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  10. PLEASE tell us about that cruise to the South Pacific — it sounds enticing!

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    1. It is coming up in a little over a year. We will fly to Honolulu and meet the ship. Its route includes Tahiti, Bora Bora, Moorea, and three stops in New Zealand. The ship continues on to Sidney, Australia, but we are getting off in Wellington so we can spend a week touring the North Island. Then, a flight from Auckland to Honolulu, two days resting up, then a flight back to Phoenix.

      All in all, we should be gone 24 days.

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  11. Just looking at the pictures makes me smile. I lost my 15 year old dog in May. She was a German shepherd mix and just right at 64 pounds. I really miss her but I am a caregiver and often I am gone for the entire day taking care of my parents. My mother doesn't want me to get another dog. She says its because I take their deaths too hard but I think she wants my undivided attention for her and her cat. It's too soon to look for another dog. Maybe in a year or two. Meanwhile, I love to read about Bailey and I adore the pictures.

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    1. I'm glad I could make you smile! Both dogs have that effect on me!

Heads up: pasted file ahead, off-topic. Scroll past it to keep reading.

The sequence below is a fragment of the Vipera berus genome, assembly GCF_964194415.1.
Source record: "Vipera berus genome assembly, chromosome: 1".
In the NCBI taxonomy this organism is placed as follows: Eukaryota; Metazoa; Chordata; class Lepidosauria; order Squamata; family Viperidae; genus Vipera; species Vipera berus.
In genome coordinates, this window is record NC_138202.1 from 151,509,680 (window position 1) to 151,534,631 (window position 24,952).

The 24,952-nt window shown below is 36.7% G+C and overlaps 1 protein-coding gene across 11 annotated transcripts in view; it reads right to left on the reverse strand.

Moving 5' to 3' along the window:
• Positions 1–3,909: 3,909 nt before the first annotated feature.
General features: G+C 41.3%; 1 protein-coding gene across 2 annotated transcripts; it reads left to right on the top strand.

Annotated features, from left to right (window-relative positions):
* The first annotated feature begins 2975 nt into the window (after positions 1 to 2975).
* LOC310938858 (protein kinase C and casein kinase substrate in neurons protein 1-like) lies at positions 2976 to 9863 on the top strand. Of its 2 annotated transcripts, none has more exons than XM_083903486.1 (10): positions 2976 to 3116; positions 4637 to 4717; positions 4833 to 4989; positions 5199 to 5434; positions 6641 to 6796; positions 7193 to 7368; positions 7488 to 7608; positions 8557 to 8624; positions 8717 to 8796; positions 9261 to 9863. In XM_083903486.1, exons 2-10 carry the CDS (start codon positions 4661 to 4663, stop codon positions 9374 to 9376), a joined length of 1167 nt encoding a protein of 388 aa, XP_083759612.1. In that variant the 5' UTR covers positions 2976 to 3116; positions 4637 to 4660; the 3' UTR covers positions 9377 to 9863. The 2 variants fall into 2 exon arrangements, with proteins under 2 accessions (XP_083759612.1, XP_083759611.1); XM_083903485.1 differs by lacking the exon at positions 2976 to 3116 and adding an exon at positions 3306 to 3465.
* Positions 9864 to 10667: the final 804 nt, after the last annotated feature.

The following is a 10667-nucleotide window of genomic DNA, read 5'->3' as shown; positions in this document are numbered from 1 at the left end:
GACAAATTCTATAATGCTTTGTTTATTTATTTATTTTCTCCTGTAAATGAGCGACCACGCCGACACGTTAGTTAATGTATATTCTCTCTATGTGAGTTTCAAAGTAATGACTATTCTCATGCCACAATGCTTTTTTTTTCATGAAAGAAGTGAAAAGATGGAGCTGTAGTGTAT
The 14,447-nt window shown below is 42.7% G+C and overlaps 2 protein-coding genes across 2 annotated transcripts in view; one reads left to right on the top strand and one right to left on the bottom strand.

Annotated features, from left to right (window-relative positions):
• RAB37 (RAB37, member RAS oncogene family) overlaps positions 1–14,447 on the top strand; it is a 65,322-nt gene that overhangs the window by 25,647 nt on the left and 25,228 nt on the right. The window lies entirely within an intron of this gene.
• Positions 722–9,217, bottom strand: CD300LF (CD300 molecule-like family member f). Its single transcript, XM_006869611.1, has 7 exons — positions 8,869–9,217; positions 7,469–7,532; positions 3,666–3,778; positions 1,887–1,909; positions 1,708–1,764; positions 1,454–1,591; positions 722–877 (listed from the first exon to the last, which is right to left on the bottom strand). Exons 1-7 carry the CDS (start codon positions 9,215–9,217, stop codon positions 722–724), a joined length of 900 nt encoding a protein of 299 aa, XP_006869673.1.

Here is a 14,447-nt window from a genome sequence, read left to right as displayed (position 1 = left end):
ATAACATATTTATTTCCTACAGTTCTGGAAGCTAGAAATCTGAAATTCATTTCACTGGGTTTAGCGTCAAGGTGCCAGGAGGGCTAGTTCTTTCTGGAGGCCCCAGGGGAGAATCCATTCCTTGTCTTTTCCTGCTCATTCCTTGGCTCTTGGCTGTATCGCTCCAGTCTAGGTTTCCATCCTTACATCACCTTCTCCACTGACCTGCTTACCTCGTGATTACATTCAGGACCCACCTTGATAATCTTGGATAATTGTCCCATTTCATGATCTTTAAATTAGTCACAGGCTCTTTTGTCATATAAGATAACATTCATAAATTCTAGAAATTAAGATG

Having a dog but leaving it alone all day isn't really fair to the dog, plus it puts stress on the owner. Your decision to focus on your parents for now and consider another pet in a year or two is probably wise.

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  12. Here- I will say the bad word- kennel. We have two Jack Russel Terriers. They are just like my husband and are the glint in his eye. We have a great indoor/out door kennel run by two retired women who are picky about "who comes to stay". It is out in the country (easy in Delaware). They do limit our travel to 10 days at a time.
    We have decided that when these two are gone, there will not be another. Saying that, the younger is 7 months and Jacks live well into their teens....

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    1. Finding a good kennel where the dogs are treated like they should be is tough. Here in urban Phoenix, there are no small facilities, just large operations that are just too confining and impersonal.

      Your choice sounds much better than what we'd have to pick for Bailey and Adi if we couldn't find a dependable house/pet sitter.

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  13. Long time reader, first time commenting. I lost my 12 year old lab mix to cancer last summer. I live alone, love to travel and also have an elderly parent about 5 hours away, so like everyone else there was always the concern of who could take care of my dog while I was out of town. Earlier this year I decided to try fostering dogs for a local rescue group. I only have to commit to a week at a time, they provide all the food, treats and any necessary medicine, etc. I have thoroughly enjoyed the experience. The rescue organization holds an adoption event each Sat. So my role is to help socialize the dogs, begin housebreaking, teaching simple things like walking on leash, etc. I find it to be very rewarding and get my doggy fix without having to make a long term commitment to a new pet.